My husband was a SAHD for a good part of my daughters first 14 months. He recently decided to go back to university, but if he hadn't, he would be the one staying home with the baby while I worked. He LOVES being home with our daughter, and he's such a great parent. He's discovered "techniques" for washing cloth diapers that even I didn't know. He plays with her, he snuggles with her, he feeds her, changes her. He does everything the EXACT same way I would do it if it were me at home, only he has a deeper voice. :P

In our situation, I stayed home for the entire first year. We didn't have the option of pumping breastmilk, as our daughter refused bottles. She would never take one. So unless we wanted her to starve, I had to stay home. When he took over as the primary caregiver when I went back to work, he was a natural. The only thing that bothered me about the whole situation was how family and friends reacted, calling him Mr. Mom, and asking me if I was nervous leaving her with him, etc. Ugh, what's with the assumption that fathers make bad "mothers"? I hate that people still have old fashioned views. It would really hurt his feelings when people would snicker at him and comment on his obvious lack of parenting skills due to his disability of having a penis. MEN ARE PARENTS, TOO! I've always believed that parenting is a 50/50 job, and there are no "women's" jobs or "men's" jobs. We are both just as capable.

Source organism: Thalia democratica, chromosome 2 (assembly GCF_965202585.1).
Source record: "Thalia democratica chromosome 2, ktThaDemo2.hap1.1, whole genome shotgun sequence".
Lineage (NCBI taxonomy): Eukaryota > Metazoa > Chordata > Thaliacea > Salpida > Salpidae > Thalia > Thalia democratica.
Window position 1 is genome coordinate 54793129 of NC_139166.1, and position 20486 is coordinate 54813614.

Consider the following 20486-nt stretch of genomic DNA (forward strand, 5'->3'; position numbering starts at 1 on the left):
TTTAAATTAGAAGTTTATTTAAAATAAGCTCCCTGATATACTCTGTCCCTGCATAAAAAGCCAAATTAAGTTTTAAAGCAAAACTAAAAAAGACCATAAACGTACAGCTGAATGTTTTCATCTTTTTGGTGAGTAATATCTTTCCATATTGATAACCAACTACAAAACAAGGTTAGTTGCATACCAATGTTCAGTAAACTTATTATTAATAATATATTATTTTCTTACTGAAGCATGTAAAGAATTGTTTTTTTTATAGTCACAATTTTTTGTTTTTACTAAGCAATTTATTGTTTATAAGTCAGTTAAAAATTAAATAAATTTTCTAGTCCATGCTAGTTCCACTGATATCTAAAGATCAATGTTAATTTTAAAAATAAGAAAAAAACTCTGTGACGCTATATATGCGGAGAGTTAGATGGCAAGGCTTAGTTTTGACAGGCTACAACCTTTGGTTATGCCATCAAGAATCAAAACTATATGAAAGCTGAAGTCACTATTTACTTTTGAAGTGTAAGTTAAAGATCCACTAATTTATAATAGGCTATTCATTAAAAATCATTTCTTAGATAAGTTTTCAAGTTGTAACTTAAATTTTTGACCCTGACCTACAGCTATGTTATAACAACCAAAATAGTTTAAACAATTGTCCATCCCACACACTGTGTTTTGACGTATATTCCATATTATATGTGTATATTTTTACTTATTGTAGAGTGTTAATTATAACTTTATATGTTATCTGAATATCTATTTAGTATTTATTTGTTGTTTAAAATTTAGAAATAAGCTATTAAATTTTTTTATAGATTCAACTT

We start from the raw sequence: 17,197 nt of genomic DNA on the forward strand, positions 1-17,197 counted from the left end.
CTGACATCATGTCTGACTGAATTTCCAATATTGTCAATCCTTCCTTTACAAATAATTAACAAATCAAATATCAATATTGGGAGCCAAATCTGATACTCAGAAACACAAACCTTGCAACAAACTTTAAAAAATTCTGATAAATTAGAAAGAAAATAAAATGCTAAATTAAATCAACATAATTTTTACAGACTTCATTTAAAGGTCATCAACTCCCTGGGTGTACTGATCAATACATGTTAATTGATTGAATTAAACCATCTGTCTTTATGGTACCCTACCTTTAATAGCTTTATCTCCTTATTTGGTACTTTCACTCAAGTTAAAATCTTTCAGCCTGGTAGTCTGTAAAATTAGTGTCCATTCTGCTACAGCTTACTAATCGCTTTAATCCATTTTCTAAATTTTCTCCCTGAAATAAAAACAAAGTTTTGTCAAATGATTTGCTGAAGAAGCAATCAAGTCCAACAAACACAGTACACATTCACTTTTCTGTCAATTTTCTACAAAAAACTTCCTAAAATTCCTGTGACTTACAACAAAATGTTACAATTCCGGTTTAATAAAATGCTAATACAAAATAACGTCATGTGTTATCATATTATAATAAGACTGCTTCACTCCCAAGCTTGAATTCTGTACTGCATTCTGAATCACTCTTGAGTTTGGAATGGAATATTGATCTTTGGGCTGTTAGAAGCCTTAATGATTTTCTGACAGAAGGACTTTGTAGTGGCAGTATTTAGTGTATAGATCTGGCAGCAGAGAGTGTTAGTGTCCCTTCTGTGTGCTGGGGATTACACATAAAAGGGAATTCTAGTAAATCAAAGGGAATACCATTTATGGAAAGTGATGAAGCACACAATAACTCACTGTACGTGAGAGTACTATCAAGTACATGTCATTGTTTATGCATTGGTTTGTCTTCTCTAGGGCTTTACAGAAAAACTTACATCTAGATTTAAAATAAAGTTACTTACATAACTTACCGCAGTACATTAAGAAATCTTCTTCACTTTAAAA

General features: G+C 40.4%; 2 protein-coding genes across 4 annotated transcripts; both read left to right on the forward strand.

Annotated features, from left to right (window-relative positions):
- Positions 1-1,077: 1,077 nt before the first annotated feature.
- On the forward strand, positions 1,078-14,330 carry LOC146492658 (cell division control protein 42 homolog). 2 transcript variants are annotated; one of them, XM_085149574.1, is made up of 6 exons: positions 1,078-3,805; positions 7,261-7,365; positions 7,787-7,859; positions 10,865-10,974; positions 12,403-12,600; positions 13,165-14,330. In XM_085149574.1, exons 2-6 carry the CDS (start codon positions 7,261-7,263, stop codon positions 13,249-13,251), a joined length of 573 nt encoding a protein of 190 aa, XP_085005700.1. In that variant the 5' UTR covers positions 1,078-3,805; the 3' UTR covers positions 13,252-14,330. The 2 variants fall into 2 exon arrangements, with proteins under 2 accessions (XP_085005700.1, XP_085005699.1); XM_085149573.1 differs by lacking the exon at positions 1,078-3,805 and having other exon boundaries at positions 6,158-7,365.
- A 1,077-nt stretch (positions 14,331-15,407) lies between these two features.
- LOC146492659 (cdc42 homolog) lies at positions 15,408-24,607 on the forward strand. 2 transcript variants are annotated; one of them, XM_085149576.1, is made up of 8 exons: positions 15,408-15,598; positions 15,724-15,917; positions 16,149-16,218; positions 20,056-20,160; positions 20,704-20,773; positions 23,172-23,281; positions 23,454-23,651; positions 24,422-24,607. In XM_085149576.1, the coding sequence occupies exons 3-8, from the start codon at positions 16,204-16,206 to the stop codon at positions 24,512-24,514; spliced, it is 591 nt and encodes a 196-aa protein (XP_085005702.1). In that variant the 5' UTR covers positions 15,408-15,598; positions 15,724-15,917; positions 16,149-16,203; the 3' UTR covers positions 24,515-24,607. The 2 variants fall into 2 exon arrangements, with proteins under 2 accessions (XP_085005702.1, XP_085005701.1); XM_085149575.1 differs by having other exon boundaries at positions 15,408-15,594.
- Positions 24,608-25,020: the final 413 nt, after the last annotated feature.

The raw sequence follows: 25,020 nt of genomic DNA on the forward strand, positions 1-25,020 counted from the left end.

post #26 of 29
Nikki, i see your point. My husband is an excellent mother. Minus the breasts of course
post #27 of 29
Sorry if this has already been said - and it probably has -

But I think (and I am talking about families with a choice here! Please don't think I'm bashing single moms, poor working couples, etc.) that mothers should spend the majority of their time being the SAH parent to get breastfeeding off to the best start. I know people who have pumped exclusively for many months, some even for a year, but I hear it's really hard to keep that going.

Of course, I also think the one who works should be the one who can make the most money, so the family doesn't have to suffer too much living on only one income. Usually that's the man.

I don't know about mothers/women being "natural caretakers." I guess some are. It's not natural for me. I have to learn to like it. I can bear being away from my children. I can be away from them for up to 6 hours at a time (they are with dh though). So it's not like I'm a mother who just gets really homesick for her child. Before having kids I worked 70+ hours a week and loved it. I've taken a long time getting used to being a SAHM but I think it's what my kids really need, and also that they are entitled to it.
post #28 of 29
The more time my husband spends with our daughter, the more attached he is, and the more he wants the best for her. Tears roll down his cheek when she strokes his face, he insists on organic foods and herbal healing, he is picky about who sits her, the list goes on.

Sometimes, women naturally take over the major role for whatever reasons, and the man misses out. My husband only works a couple of days a week (we can do this) so he shows as much nurturing as me. If society gave men a chance, things would be different.
post #29 of 29
Does the OP have any thoughts on the feedback to her question thus far?